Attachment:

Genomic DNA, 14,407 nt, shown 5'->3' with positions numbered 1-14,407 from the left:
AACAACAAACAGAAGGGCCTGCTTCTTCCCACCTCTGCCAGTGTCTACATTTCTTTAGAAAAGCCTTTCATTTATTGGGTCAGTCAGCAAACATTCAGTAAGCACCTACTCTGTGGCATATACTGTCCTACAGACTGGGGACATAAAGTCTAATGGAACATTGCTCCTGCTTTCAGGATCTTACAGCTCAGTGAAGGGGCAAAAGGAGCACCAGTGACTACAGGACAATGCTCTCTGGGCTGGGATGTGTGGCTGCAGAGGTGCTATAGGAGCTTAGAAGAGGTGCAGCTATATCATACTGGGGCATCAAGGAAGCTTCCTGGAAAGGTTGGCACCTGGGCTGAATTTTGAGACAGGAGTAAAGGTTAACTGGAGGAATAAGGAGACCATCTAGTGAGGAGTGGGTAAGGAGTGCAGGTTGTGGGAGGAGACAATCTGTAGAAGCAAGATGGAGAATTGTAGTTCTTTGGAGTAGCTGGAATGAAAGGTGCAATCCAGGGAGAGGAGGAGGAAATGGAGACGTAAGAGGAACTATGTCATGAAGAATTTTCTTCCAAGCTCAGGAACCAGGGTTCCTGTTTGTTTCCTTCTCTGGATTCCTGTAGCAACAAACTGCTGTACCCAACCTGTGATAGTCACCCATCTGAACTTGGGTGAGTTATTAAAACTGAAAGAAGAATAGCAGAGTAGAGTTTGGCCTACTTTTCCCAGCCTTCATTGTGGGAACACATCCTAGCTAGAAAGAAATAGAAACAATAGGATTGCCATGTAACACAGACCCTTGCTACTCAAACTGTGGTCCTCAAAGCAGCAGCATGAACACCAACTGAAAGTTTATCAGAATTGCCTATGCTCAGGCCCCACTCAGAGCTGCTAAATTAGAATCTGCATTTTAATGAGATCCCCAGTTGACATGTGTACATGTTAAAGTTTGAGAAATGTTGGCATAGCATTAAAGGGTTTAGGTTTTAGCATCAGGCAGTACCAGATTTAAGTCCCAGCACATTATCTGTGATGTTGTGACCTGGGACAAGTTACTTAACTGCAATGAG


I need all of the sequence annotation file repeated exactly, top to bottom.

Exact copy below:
Genomic DNA, 14,407 nt, shown 5'->3' with positions numbered 1-14,407 from the left:
AACAACAAACAGAAGGGCCTGCTTCTTCCCACCTCTGCCAGTGTCTACATTTCTTTAGAAAAGCCTTTCATTTATTGGGTCAGTCAGCAAACATTCAGTAAGCACCTACTCTGTGGCATATACTGTCCTACAGACTGGGGACATAAAGTCTAATGGAACATTGCTCCTGCTTTCAGGATCTTACAGCTCAGTGAAGGGGCAAAAGGAGCACCAGTGACTACAGGACAATGCTCTCTGGGCTGGGATGTGTGGCTGCAGAGGTGCTATAGGAGCTTAGAAGAGGTGCAGCTATATCATACTGGGGCATCAAGGAAGCTTCCTGGAAAGGTTGGCACCTGGGCTGAATTTTGAGACAGGAGTAAAGGTTAACTGGAGGAATAAGGAGACCATCTAGTGAGGAGTGGGTAAGGAGTGCAGGTTGTGGGAGGAGACAATCTGTAGAAGCAAGATGGAGAATTGTAGTTCTTTGGAGTAGCTGGAATGAAAGGTGCAATCCAGGGAGAGGAGGAGGAAATGGAGACGTAAGAGGAACTATGTCATGAAGAATTTTCTTCCAAGCTCAGGAACCAGGGTTCCTGTTTGTTTCCTTCTCTGGATTCCTGTAGCAACAAACTGCTGTACCCAACCTGTGATAGTCACCCATCTGAACTTGGGTGAGTTATTAAAACTGAAAGAAGAATAGCAGAGTAGAGTTTGGCCTACTTTTCCCAGCCTTCATTGTGGGAACACATCCTAGCTAGAAAGAAATAGAAACAATAGGATTGCCATGTAACACAGACCCTTGCTACTCAAACTGTGGTCCTCAAAGCAGCAGCATGAACACCAACTGAAAGTTTATCAGAATTGCCTATGCTCAGGCCCCACTCAGAGCTGCTAAATTAGAATCTGCATTTTAATGAGATCCCCAGTTGACATGTGTACATGTTAAAGTTTGAGAAATGTTGGCATAGCATTAAAGGGTTTAGGTTTTAGCATCAGGCAGTACCAGATTTAAGTCCCAGCACATTATCTGTGATGTTGTGACCTGGGACAAGTTACTTAACTGCAATGAG